The Indian government has again opened the door to foreign investment in the country’s retail sector – but states will have the final say on whether multi-brand outlets backed by overseas capital can open.

Nine months after India’s government had to suspend efforts to allow foreign firms to own 51% of multi-brand stores amid political and some retail opposition, it today (14 September) again launched reforms to ease restrictions on investment.

Last December, the Indian government put the reforms on hold in a bid to form what Finance Minister Pranab Mukherjee then described as a “consensus through consultation among various stakeholders”.

After discussions with state governments, farmer representatives, the food processing sector and the retail industry, New Delhi has outlined its fresh plans for reform. However, the guidelines give states the power to block the opening of multi-brand stores backed by foreign capital.

In its announcement, India’s government said “trade and commerce” within a state is a subject for local government adding: “As such, the [FDI] policy provides that it would be the prerogative of the state governments to decide whether and where a multi-brand retailer, with FDI, is permitted to establish its sales outlets within the state. Therefore, implementation of the policy is not a mandatory requirement for all states.”

Other conditions in the revised reforms state outlets must only set up in cities with a population of over 1m. States that do not have cities of that size can choose to allow foreign-backed stores to open in smaller locations.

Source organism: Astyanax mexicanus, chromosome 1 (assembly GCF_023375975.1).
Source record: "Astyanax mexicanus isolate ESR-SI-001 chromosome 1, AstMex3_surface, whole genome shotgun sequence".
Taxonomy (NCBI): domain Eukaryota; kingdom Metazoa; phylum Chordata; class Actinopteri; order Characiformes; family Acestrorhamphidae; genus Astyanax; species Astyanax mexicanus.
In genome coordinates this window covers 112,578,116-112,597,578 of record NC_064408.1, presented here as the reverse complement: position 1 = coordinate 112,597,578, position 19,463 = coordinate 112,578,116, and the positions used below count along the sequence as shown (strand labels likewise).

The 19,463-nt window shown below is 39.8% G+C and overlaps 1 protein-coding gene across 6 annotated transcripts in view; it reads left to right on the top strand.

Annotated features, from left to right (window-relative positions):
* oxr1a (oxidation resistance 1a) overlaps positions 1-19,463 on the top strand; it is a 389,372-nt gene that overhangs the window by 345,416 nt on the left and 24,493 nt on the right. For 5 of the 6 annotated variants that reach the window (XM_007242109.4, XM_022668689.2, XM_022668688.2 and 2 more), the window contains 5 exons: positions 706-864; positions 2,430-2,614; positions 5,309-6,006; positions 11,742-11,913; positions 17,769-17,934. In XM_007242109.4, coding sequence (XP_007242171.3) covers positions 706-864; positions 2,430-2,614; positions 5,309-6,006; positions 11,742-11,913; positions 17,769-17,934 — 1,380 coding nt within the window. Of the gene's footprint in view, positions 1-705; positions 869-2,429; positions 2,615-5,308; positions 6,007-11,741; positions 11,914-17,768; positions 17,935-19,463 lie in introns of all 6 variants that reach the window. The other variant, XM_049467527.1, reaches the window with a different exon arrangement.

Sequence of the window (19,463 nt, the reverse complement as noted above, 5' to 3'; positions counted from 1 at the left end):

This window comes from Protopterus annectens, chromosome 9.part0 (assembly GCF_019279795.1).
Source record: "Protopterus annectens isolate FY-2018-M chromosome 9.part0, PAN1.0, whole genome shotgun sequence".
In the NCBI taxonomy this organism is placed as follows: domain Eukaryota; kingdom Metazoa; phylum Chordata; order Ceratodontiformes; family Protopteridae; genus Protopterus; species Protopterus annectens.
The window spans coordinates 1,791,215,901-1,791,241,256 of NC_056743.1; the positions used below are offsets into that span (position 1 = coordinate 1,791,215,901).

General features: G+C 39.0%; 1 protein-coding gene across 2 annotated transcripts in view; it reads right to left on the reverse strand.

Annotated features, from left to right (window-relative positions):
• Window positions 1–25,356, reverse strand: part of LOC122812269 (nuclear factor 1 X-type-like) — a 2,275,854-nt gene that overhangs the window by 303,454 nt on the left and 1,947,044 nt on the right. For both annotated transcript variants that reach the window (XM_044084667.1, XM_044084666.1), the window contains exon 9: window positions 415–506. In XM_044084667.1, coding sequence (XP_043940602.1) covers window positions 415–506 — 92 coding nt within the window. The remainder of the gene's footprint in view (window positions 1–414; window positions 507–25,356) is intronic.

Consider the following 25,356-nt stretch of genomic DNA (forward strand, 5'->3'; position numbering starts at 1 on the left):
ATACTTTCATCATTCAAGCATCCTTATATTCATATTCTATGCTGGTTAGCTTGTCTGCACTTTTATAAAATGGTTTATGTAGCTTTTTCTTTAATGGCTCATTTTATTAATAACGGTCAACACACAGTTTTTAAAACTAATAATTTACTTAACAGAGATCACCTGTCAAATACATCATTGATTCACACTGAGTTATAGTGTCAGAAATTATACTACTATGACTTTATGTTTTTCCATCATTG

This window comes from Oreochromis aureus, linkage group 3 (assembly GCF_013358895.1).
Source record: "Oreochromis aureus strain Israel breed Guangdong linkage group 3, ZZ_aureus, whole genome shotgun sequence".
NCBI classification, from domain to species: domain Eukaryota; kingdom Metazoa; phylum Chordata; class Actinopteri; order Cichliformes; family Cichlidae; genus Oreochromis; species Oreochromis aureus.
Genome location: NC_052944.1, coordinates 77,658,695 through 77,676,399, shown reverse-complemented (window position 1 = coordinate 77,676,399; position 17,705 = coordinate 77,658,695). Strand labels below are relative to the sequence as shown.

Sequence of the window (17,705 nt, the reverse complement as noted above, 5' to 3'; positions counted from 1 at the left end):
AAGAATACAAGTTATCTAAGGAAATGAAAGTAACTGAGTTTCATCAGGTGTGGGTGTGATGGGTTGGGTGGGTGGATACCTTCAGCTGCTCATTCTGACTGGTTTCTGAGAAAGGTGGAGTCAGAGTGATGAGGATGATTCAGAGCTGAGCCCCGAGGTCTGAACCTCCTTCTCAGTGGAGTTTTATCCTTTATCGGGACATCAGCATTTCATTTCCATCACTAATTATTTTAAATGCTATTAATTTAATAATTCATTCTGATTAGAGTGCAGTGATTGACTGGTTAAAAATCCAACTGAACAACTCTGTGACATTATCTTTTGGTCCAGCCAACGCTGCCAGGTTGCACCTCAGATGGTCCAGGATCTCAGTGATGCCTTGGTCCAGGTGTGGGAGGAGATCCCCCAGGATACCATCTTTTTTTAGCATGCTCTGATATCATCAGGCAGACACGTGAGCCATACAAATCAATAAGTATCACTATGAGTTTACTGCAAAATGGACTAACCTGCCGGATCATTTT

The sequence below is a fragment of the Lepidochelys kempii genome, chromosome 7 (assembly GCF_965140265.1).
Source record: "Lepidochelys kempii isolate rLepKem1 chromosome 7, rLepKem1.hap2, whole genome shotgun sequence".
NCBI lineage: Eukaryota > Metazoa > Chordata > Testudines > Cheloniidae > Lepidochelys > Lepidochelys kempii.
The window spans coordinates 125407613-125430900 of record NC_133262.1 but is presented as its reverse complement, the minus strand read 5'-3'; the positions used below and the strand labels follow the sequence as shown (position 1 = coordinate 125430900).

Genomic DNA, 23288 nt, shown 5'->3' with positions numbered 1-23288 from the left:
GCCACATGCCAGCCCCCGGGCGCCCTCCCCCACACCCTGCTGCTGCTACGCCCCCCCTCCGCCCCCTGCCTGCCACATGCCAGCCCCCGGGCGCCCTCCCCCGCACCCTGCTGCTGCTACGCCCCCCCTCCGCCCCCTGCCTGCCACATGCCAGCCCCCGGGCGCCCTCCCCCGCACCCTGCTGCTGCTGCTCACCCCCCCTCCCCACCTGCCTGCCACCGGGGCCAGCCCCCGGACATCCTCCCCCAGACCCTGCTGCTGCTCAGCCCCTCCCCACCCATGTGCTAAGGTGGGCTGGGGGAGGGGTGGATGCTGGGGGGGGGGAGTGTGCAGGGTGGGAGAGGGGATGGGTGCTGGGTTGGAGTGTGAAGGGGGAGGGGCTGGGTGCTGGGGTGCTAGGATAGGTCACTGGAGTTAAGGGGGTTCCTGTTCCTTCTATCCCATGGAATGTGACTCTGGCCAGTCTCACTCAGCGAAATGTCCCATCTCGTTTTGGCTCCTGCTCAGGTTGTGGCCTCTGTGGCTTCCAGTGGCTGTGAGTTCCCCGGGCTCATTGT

At least 50% of the value of the foreign investment must be invested in “back-end infrastructure” within three years.

The Indian government said its discussions with stakeholders had “generally indicated support” for reform “subject to the introduction of adequate safeguards”.

Foreign retailers, including Wal-Mart Stores and Tesco, are present in India, operating in wholesale ventures with local players. However, allowing overseas companies to invest in multi-brand outlets has been proved controversial with opponents arguing it will hit the livelihoods of small, domestic retailers.

In its announcement, the Indian government said small traders already “co-exists” with organised retailers. It argued traders had improved their business practices and modernised their stores in response.

“Global experience also indicates that organized and unorganized retail co-exist and grow,” the government said.

It also argued farmers would benefit from a reduction in the amount of crops lost and small processors would gain from a requirement insisting at least 30% of goods must come from Indian manufacturers.

Consumers, however, would “benefit the most”, it added: “Firstly, from the lowering of prices that would result from supply chain efficiencies and secondly, through improvement in product quality, which would come about as a combined result of technological upgradation; efficient grading, sorting and packaging; testing and quality control and product standardisation.”